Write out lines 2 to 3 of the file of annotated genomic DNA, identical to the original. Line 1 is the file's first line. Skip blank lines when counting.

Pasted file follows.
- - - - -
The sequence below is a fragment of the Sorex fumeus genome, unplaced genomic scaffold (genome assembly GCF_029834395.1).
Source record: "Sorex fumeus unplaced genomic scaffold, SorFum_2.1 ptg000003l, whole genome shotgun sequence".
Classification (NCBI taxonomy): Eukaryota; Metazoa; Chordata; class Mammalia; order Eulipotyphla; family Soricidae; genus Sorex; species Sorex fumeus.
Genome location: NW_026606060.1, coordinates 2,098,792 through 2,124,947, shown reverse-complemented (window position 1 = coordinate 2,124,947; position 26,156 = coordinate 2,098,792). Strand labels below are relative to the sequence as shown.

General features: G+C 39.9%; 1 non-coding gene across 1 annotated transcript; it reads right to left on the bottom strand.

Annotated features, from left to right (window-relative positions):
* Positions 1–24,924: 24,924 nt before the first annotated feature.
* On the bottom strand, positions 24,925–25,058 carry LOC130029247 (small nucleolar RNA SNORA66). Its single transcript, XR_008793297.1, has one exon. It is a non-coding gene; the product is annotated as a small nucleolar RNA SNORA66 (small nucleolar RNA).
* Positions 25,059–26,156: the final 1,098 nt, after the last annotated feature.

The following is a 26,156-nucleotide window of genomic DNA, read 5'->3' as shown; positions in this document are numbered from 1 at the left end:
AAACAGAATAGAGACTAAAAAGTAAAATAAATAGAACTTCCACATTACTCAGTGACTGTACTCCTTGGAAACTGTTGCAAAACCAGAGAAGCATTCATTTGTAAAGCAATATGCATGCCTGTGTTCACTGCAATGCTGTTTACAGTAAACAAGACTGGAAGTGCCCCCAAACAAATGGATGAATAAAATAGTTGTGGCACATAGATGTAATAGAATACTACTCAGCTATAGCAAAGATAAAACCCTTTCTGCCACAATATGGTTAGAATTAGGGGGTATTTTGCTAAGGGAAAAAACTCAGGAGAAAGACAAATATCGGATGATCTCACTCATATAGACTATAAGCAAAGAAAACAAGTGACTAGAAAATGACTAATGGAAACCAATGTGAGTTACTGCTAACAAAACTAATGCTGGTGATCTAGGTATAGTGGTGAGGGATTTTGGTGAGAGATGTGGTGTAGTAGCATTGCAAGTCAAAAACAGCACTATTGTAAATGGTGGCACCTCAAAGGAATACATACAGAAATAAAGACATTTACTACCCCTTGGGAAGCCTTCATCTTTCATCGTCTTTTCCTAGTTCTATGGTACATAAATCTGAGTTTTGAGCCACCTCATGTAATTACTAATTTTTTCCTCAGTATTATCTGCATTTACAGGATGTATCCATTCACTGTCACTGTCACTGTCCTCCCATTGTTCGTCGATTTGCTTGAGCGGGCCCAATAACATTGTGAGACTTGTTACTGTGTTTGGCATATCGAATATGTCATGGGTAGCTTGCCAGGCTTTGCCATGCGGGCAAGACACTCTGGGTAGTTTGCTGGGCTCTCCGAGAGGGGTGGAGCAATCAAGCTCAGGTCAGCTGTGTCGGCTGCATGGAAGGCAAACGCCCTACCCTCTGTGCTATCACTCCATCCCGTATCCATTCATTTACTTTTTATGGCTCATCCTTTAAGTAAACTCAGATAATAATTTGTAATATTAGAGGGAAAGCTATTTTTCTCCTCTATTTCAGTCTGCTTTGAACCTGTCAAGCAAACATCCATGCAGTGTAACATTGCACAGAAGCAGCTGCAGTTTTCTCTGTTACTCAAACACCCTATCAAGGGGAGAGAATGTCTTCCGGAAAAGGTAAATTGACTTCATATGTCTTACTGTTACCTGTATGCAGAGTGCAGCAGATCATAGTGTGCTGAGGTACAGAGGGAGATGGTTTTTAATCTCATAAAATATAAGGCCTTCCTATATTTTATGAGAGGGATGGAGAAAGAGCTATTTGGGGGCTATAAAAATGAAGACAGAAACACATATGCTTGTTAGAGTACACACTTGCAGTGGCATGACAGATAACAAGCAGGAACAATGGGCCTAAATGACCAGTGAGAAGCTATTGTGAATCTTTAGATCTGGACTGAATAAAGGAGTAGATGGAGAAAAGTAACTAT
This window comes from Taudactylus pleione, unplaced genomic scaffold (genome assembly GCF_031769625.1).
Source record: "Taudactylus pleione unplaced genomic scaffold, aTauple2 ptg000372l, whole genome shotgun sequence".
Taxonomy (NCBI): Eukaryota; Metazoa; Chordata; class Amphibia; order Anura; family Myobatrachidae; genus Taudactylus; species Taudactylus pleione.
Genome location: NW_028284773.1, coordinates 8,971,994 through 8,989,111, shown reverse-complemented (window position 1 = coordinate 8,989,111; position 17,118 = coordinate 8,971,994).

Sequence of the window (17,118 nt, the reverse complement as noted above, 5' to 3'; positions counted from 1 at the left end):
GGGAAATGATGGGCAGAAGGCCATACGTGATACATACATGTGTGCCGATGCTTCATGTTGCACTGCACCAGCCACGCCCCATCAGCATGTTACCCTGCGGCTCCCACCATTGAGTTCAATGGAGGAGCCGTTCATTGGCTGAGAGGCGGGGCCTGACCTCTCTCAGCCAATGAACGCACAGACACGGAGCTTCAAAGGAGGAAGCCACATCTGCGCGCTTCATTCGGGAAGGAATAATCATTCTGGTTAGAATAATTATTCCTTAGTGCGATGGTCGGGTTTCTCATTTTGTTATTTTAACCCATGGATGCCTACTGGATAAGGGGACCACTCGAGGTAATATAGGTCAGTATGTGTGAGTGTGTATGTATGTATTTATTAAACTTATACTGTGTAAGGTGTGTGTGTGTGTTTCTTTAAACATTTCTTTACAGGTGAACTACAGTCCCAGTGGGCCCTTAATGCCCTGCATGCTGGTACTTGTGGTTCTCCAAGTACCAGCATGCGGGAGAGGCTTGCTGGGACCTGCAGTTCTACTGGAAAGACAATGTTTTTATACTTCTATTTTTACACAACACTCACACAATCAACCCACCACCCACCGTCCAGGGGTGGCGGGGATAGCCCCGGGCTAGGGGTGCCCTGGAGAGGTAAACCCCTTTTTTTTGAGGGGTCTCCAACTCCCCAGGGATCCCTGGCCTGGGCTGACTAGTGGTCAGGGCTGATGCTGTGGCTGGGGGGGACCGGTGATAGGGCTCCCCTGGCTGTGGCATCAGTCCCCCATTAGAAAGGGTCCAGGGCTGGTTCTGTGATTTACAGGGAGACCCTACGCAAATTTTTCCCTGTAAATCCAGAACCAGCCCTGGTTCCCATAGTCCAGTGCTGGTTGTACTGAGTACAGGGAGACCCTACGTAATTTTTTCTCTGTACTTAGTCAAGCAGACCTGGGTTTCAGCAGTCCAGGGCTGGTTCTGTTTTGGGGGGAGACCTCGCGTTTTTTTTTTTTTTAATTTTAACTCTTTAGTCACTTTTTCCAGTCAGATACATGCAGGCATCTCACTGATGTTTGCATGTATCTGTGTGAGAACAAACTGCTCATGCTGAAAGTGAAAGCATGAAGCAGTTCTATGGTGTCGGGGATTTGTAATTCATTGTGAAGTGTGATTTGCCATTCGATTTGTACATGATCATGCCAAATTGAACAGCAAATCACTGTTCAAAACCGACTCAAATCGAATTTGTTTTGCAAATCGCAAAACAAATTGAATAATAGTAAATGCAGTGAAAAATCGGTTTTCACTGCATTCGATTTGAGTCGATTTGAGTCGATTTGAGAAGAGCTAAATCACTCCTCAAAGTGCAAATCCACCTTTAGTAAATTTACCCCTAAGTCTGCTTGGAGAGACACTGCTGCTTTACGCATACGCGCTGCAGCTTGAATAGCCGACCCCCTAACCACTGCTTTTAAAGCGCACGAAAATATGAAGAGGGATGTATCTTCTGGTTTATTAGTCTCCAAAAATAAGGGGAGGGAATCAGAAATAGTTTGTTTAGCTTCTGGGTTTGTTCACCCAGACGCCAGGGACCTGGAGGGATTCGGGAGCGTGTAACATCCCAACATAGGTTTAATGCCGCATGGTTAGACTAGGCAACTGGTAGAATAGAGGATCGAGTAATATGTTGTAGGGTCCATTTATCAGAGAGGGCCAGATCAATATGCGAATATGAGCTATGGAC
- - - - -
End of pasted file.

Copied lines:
Source record: "Sorex fumeus unplaced genomic scaffold, SorFum_2.1 ptg000003l, whole genome shotgun sequence".
Classification (NCBI taxonomy): Eukaryota; Metazoa; Chordata; class Mammalia; order Eulipotyphla; family Soricidae; genus Sorex; species Sorex fumeus.